Venue Details

3.7 / 5 Rated by 124 members
Review from portiatoo
Red Velvet 139 events 9 reviews

Pontless and boring.

reviewed Jan 07 2007 report as inappropriate
Review from Goldstar Member
16 events 6 reviews

First of all, the show was not at Segerstrom Hall, it was at the older original Performing Arts Center that is located on the adjacent property. Obviously, the director had the night off. The sound was extremely poor as every time the few...continued

reviewed Jan 05 2007 report as inappropriate
Review from Goldstar Member
3 events 2 reviews

The set was cool, they kept a lot of quaint touches. Liked the cows alot.

The sound system let some of the singer's stronger notes distort. Sitting in Tier 1 row T was a little far away and we should have had opera glasses. Someone in our...continued

reviewed Jan 06 2007 report as inappropriate
More Information


The Orange County Performing Arts Center presents an exhilarating new production of Pippin by Broadway composer (Wicked, Godspell, Children of Eden, Working, Rags) and three-time Oscar winner Stephen Schwartz.

The musical, which debuted on Broadway in 1972 and ran for five years, was a collaboration of Broadway giants, boasting the talents of young composer Schwartz, the explosive energy of actor Ben Vereen, and the vision of legendary director/choreographer Bob Fosse. The production won five Tony Awards and received rave reviews.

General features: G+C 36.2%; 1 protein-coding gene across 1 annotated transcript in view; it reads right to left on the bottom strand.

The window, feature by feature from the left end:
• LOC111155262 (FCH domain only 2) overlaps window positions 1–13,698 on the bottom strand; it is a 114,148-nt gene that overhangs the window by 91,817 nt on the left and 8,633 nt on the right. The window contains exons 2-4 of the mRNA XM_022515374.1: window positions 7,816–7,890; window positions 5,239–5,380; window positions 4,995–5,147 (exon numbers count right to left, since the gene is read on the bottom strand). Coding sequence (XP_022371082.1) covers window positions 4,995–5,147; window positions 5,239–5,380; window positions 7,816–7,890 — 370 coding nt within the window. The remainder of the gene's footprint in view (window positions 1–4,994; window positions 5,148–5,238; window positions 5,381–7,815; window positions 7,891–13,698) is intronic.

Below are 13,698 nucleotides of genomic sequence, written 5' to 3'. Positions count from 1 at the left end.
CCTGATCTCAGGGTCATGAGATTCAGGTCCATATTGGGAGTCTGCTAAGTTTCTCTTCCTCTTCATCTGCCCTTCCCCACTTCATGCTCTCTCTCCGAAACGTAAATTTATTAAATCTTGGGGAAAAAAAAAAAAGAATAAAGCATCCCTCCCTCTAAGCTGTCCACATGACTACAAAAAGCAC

This vivid re-imagining of Pippin from the Goodspeed Opera House retains the wit, style, and charm of the original production, while infusing it with a contemporary approach. Once again there is “magic to do” — this time with fascinating new sets and costumes, plus the added attraction of “cirque-like” acrobatics.

Micky Dolenz, part of the musical phenomenon The Monkees, performs the role of Charlemagne. While best known for his role as Micky in the television show The Monkees (1966-1968), Dolenz has continued to work as an actor, writer, and director. In 2002, he expanded his reach to Broadway when he took over the role of the villain, Zoser, in the Tim Rice and Elton John musical Aida. Other theatre credits include the national tours of A Funny Thing Happened on the Way to the Forum and Grease. Additionally, he wrote and directed Bugsy Malone for the London stage.

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